Rathnan Prapancha is one of those films which is a bold and unequivocal answer to all those who wonder why there is no good Kannada version on the internet that can compete with noisy Malayalam. This film not only fulfils that but is more considerable.
Ratnakara is an insurance agent living a secular life with his evil and violent mother, Saroda. The uncomfortable truth about his life leads him to follow in his footsteps to discover his world. What did he learn in the end?
Director Rohit Padaki made a great debut with Dayavittu Gamanisi.
Now he follows with a triumphant story that not only touches your heart but leaves you in a simple, emotional and satisfying drunken Rathnan Prapancha. A complete prop for the team to tell a heartwarming story that fulfils all the expectations it creates.
Ratnan Prapancha begins with a simple explanation of the secular existence of Ratnakara’s insurance which is familiarly called Ratna. His life mainly revolves around his tough and strong mother, Saroda, whom he has a crush on. Ratna finds a journalist who ends up revealing an unpleasant truth to her and turns her life upside down. Then he goes on a mission to rediscover his world. Did it display successfully?
There are very few movies that last hours or even days after watching a movie, allowing you to see the nuances in different scenes and find beauty in the subtleties and details. Ratna Prapancha is one of them. Thanks to the indispensable writer and director, Rohit, who wrote a story that is so simple but allows you to learn a lot about life and its purpose.
This film is a journey in itself and what’s great is that the team managed to turn the minor and main characters into ready-made rainbows that leave little nuggets behind, which adds to Ratna’s ultimate goal. Talking about the individual characters and what they add to the story would be wrong because it contains spoilers. But while trying to stay in this room. Ratna learns about life and the many truths on her journey and everyone she meets.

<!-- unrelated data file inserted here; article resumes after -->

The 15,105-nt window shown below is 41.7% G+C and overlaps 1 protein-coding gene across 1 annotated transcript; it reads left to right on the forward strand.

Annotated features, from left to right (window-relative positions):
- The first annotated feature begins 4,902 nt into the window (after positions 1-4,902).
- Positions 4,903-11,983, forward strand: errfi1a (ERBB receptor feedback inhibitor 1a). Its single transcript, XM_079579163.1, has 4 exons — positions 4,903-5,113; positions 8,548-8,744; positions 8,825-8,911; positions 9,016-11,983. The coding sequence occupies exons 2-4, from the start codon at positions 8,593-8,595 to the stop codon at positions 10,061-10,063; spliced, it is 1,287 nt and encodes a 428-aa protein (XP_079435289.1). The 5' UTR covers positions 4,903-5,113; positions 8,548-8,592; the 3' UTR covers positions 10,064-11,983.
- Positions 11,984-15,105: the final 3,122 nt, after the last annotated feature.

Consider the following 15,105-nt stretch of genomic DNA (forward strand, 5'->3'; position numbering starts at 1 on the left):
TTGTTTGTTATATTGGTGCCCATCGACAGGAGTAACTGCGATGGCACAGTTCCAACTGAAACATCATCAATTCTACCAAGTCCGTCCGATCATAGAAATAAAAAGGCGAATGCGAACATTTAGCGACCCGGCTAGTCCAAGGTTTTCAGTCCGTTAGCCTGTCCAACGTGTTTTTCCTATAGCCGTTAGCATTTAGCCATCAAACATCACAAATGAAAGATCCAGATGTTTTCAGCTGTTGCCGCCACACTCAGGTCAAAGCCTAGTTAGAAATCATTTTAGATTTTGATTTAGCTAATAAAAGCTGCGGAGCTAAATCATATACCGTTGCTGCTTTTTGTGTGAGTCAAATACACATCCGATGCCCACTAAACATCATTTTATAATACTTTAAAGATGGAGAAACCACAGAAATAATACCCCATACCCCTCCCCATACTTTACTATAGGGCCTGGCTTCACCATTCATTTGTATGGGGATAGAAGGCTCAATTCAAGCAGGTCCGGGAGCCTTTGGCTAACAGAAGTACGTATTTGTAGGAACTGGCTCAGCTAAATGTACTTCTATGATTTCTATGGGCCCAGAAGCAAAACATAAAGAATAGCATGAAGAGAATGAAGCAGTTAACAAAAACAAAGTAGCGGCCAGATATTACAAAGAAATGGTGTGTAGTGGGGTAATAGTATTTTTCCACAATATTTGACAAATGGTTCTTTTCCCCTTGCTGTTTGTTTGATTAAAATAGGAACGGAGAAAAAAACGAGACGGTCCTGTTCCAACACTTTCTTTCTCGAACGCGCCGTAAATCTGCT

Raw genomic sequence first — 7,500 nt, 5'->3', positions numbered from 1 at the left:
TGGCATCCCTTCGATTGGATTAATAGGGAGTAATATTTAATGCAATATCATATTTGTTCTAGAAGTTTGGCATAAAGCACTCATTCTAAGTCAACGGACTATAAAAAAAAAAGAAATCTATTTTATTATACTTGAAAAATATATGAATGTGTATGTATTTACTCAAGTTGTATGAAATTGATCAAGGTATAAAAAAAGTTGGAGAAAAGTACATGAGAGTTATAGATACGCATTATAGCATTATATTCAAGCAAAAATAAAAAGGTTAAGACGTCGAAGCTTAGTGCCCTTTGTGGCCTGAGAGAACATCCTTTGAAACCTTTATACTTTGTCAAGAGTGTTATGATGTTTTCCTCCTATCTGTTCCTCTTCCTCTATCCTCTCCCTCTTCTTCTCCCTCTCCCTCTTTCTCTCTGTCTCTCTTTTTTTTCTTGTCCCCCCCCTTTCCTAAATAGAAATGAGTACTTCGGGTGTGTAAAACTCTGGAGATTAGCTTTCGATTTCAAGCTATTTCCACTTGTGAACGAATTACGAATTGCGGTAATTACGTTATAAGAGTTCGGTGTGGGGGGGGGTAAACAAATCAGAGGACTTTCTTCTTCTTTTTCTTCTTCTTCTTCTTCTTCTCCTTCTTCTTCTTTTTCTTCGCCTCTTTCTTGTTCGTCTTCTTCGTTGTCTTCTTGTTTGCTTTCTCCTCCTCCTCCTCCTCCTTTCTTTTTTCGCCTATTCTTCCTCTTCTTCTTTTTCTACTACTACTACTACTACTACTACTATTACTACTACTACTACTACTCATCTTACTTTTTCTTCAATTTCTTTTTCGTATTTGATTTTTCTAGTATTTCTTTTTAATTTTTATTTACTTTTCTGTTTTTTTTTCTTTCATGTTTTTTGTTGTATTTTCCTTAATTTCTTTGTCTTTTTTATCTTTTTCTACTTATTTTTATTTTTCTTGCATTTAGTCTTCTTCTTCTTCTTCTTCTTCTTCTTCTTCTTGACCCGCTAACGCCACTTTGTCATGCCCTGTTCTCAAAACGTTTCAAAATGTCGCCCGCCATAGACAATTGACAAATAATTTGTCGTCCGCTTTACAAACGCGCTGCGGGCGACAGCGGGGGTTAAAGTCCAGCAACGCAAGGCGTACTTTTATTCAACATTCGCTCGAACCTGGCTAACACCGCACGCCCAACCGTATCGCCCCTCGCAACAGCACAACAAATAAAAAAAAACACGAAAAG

Dhananjaya shines effortlessly like Ratnakara.
The unlikely hero of a story that confuses not only him but the audience as well. Umashree, like the uncompromising Saroda, is a harvest and a scream. You can’t get enough of it. Another protagonist in the film is Pramod as Udaala Babu Rao, who sings his best on-screen in his breakthrough role. Rebba John makes an impressive debut in a well-written role. Shruti and Anu Prabhakar prove once again why they are among the best talents. Whether Achut Kumar is a funny dad or Akkai in dramatic roles, the rest of the ensemble. Ravishankar Gouda as Kannadiga Kashmir or Vainidhi Jagadish as tweeter Benny did their best.
B Ajaneesh Loknath, with fantastic background music and Shreesha Kuduvalli, whose camera worked well with the story, added their characters. Rathnan Prapancha is one of those films which is a bold and unequivocal answer to all those who wonder why there is no good Kannada version on the internet that can compete with noisy Malayalam. This film is not only a fit but also more significant. Kudos to debutant producers Karthik Gowda and Yogi G Raj for supporting this solid story.